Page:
- What are the challenges of the new prime minister? What are the British economic situation and challenges?
- What are the foreign and domestic political issues of the new government?
In her victory speech, Truss echoed Blair’s commitment to “govern as New Labour”, saying she had run as a true Conservative and would govern like one too. Now, Liz truss faces many challenges ahead.
Truss has fought her Tory leadership campaign by relentlessly focusing on calls for tax cuts and has been sceptical of what she called “handouts”.
Liz truss faces many challenges ahead. Its direct government help for people facing rising energy prices so fast that millions of households will not be able to pay them. The UK could see an economic, social and humanitarian emergency in which unaffordable energy bills create mass business closures, widespread destitution, and thousands of extra deaths over the winter.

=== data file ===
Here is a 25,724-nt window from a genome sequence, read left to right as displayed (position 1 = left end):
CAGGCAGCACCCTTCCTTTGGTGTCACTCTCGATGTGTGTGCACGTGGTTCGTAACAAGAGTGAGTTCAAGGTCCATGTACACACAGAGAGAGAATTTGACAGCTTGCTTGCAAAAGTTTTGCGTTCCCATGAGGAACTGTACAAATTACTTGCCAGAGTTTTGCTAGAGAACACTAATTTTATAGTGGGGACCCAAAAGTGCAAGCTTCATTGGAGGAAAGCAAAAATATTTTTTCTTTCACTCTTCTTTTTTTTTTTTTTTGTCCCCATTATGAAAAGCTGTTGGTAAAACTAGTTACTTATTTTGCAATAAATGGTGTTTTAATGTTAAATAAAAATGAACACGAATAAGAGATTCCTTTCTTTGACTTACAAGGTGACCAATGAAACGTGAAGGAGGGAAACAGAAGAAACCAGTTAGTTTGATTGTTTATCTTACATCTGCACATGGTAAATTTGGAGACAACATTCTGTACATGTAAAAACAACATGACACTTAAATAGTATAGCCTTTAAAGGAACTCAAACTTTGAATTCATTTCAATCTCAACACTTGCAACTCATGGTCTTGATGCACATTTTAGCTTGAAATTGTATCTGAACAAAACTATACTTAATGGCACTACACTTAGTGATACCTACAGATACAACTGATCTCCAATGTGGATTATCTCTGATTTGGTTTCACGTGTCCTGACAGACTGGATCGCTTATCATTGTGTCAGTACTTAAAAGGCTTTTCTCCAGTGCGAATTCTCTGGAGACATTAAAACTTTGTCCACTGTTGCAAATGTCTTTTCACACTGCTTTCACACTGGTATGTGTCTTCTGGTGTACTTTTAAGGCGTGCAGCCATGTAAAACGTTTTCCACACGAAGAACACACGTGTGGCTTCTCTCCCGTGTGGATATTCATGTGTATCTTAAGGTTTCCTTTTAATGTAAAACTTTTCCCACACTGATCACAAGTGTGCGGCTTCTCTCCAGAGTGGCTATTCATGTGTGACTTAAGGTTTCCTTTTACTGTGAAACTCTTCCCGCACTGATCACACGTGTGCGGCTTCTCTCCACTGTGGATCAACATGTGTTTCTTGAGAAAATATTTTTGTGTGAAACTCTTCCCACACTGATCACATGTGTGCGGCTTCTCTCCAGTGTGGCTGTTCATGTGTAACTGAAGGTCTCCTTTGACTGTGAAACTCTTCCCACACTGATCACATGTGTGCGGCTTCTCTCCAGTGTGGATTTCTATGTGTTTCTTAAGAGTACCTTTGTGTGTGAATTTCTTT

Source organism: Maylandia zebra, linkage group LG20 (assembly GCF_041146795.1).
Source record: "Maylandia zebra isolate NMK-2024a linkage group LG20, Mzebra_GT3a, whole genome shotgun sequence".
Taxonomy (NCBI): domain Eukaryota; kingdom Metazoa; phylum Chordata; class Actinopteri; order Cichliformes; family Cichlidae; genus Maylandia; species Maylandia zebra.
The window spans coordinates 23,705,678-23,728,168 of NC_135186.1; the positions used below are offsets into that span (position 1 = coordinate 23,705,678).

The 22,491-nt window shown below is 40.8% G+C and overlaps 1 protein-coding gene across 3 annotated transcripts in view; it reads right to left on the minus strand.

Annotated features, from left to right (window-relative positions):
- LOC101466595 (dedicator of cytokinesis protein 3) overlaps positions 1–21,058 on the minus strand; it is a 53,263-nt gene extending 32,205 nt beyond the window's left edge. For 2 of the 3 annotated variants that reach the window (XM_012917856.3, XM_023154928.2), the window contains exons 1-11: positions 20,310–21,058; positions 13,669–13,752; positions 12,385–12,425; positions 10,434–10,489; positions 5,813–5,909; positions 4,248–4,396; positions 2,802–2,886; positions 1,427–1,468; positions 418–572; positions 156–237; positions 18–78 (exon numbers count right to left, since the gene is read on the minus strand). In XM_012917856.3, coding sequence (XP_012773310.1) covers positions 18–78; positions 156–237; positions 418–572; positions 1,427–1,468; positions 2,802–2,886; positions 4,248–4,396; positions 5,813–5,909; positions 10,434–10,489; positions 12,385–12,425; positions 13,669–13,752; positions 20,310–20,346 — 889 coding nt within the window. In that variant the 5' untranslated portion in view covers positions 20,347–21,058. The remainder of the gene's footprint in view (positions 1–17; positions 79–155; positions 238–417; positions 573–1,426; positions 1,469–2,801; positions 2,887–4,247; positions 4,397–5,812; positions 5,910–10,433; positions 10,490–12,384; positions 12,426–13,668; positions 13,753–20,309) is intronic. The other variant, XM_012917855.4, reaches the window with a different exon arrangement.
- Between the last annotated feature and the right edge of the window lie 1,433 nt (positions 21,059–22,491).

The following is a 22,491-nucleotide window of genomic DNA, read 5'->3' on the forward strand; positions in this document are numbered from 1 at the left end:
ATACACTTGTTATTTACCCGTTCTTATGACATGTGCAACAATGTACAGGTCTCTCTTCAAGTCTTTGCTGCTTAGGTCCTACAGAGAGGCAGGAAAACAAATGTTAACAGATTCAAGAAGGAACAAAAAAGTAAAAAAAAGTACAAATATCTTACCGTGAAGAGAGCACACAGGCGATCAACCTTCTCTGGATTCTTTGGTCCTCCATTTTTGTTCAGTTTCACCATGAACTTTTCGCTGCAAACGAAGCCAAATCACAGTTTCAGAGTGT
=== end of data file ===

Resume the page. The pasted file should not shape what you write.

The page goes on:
Inflation is now hovering just above the 10 percent mark and forecast by the Bank of England to hit a jaw-dropping 13 percent next month.
Intimately linked to inflation is the inexorable rise in energy bills, which, if left unchecked, will bankrupt businesses and plunge millions of families into destitution. The planned energy price cap increase in October and the prospect of further frightening increases over the winter represent Truss’s most significant and immediate problem.
From the worst cost-of-living crisis in a generation to public services simply not working, Truss will have to plug significant holes with a sluggish economy and a promise to introduce no new taxes. Inflation rose above 10% in July for the first time in 40 years. It was driven by the rising cost of energy and food. Average household energy bills have risen 54% this year and are forecast to go even higher.
Compounding Truss’ woes is the fact that the UK is on track for a recession by the end of the year, according to the Bank of England. GDP dropped by 0.1% in the second quarter of this year, and analysts believe the third quarter will put the country into a technical recession.
And on Monday, in a signal of the serious challenges ahead, the British pound dropped 0.3% to its lowest level against the US dollar since 1985 before recovering slightly.